“You must get along with
each other. You must learn to be considerate of one another, cultivating a life
in common.” (1 Corinthians 1:10 MSG)
that doesn’t seem to be taught in school anymore is how to work well with
others. But it’s one of the most important skills to learn if you’re going to
be a happy person.
If you don’t
work well with other people, you’re going to be unhappy much of your life.
What do you
need to learn in order to work with other people?
First, you must learn to cooperate
was a man that the church in Philippi sent to Rome with a gift of financial
support for Paul while he was in prison. Philippians 2:25 says, “I feel that I must send Epaphroditus — my
brother, coworker, and fellow soldier — back to you. You sent him as your
personal representative to help me in my need” (GWT).
Epaphroditus his brother, coworker, and fellow soldier, Paul was saying that
life and ministry is a family, it’s a fellowship, and it’s a fight.
The church is
the family of God. We are brothers and sisters with the people we minister and
worship with, and we should treat them as such. It’s also a fellowship, where
we work and serve together with a common goal — the Great Commission.
in the same fight together against Satan, and you need to support each other.
You need to defend and encourage each other.
place to learn how to cooperate with others is in the church.
Second, you need to learn to be
speaking of Epaphroditus again in Philippians 2:26 when he says, “He has been longing to see all of you and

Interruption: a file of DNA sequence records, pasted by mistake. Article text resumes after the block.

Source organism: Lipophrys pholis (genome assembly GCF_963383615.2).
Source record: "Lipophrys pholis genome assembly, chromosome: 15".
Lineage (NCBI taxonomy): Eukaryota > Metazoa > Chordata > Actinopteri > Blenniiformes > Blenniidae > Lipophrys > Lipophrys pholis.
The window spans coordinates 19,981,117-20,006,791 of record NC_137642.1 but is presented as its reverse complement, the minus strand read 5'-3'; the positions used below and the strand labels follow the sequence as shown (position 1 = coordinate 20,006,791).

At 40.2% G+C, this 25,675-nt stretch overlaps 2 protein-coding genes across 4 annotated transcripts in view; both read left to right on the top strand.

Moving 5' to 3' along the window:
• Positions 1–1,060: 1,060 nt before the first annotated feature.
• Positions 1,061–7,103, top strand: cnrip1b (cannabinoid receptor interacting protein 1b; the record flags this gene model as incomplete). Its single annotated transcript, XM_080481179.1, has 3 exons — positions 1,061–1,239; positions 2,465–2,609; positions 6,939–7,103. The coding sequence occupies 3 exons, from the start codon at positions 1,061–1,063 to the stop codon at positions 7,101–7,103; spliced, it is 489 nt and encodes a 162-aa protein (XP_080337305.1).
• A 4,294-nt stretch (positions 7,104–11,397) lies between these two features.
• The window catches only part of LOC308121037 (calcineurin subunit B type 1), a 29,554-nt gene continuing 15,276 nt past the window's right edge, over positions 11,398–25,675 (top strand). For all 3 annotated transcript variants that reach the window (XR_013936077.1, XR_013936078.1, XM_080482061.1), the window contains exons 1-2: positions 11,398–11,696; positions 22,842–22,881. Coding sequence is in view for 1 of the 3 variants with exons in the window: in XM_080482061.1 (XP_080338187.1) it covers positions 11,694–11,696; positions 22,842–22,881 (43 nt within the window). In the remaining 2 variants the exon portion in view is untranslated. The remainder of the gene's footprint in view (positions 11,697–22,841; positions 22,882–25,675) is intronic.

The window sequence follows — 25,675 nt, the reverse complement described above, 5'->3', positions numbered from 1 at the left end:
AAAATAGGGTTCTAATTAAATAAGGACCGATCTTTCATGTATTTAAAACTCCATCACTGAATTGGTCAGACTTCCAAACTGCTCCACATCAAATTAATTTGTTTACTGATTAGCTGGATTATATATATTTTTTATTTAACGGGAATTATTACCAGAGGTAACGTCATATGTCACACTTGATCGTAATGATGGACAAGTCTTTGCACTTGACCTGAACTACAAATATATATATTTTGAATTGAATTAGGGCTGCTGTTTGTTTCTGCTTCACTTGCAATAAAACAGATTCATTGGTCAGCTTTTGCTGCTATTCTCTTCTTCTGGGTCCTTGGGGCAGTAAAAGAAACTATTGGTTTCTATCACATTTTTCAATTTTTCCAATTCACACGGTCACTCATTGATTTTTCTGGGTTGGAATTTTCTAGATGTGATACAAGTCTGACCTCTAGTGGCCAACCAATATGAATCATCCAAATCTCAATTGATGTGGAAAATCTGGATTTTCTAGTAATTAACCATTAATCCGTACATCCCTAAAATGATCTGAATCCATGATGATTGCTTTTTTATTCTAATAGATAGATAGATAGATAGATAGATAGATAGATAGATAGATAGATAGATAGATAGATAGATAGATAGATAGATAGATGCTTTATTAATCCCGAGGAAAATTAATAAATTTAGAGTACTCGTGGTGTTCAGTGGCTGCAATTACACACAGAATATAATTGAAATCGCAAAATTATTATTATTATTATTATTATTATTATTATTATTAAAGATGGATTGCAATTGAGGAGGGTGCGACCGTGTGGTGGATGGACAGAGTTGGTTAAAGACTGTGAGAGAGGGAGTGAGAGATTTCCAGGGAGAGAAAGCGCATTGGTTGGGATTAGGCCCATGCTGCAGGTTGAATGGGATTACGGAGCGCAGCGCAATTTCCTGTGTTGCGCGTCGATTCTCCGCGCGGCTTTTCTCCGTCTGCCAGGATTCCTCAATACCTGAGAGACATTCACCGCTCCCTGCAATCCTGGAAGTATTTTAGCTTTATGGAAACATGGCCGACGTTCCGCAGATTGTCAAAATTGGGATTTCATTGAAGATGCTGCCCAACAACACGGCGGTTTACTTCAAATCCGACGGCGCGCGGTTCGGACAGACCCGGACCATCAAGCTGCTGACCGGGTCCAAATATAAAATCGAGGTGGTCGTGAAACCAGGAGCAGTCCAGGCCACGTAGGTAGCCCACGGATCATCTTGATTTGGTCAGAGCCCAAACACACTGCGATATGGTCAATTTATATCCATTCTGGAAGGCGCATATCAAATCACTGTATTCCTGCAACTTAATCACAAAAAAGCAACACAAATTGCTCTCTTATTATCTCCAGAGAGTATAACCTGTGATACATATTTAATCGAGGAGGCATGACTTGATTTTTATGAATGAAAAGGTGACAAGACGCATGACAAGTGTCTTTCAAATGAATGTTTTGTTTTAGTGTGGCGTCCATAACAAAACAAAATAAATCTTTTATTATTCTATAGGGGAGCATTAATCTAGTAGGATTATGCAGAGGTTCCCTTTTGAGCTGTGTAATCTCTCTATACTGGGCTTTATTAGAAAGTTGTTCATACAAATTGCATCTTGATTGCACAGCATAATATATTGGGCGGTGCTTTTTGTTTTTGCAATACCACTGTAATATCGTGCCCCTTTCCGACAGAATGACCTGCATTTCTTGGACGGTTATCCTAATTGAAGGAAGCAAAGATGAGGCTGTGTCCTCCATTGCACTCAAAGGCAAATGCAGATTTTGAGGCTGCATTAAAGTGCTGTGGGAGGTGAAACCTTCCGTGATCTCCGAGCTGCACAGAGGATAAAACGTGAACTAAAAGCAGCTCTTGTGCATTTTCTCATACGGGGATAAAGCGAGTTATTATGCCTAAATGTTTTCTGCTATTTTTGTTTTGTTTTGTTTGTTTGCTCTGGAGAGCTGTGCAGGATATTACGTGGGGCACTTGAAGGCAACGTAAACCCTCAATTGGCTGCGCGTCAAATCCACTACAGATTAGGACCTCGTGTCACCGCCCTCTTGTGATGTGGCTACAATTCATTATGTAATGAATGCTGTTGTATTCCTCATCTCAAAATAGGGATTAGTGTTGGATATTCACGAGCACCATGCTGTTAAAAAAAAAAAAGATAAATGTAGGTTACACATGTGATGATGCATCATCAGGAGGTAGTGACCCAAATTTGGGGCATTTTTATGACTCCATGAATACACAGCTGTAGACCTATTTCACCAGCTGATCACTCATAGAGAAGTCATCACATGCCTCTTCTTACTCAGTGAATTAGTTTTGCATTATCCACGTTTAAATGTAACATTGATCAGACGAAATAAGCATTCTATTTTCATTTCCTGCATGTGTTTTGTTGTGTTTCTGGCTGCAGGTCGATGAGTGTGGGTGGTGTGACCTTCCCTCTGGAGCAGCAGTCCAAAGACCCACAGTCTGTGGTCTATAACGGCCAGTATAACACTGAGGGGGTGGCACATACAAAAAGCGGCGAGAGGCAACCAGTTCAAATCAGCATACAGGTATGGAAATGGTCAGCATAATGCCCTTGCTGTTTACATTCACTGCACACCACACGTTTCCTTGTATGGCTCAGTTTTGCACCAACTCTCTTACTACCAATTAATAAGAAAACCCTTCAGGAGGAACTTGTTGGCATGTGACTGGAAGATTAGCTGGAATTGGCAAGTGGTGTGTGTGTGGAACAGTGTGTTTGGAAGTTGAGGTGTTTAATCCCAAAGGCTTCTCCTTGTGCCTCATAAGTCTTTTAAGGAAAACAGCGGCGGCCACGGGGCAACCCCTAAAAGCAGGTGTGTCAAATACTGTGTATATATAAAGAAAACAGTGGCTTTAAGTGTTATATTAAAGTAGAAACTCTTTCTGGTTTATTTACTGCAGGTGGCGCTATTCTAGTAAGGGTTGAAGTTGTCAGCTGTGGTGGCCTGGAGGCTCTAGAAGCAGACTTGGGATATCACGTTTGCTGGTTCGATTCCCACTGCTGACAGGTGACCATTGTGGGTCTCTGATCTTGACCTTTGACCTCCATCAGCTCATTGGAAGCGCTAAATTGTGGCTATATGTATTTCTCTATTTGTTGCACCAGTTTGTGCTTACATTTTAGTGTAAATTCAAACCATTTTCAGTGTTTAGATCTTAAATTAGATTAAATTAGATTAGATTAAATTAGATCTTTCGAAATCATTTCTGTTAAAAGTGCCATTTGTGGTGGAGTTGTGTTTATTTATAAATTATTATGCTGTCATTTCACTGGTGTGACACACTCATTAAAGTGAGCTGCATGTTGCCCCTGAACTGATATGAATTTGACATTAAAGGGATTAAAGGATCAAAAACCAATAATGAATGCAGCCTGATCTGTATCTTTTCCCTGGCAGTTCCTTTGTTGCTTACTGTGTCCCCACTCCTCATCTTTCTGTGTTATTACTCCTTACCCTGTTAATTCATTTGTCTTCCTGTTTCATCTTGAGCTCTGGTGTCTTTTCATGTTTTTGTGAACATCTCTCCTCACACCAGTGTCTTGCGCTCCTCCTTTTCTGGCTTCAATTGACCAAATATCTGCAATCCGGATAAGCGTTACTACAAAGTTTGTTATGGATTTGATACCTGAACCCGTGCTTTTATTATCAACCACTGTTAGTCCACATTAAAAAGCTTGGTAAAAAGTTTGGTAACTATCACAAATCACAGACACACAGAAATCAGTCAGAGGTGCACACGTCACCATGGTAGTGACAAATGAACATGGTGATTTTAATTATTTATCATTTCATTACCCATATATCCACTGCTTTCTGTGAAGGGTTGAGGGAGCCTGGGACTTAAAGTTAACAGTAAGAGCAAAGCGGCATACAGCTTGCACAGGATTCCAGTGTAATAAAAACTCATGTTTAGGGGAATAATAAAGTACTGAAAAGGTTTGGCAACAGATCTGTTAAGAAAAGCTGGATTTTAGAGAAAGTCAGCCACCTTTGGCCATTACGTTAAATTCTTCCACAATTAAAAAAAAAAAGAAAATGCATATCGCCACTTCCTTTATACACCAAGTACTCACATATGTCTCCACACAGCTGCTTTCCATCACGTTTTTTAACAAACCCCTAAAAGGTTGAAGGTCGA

is troubled because you heard that he was sick.”
are two examples of consideration. Paul is considerate of his co-worker’s
homesickness, and Epaphroditus is considerate about the Philippians’ concern.
This is a key
to happiness! The more considerate you learn to be of other people’s needs,
doubts, and fears, the happier you will be. If you are inconsiderate you’re
going to have an unhappy marriage.
says in 1 Corinthians 1:10, “You must get
along with each other. You must learn to be considerate of one another,
cultivating a life in common” (MSG).
None of us is
by nature a considerate person, because we tend to think of ourselves first and
not the needs of others. “Cultivating a life in common” takes work, and
learning to get along and work well with others takes practice. Like a garden
that requires cultivation to bear fruit, you’ll see how your effort bears the
fruit of happiness and strong relationships.
Talk It Over
- Why is it
sometimes hardest to get along or work well with people who are a part of the
church and with whom you minister?
- What new
practices can you adopt to cultivate cooperation and consideration among your
ministry group or coworkers?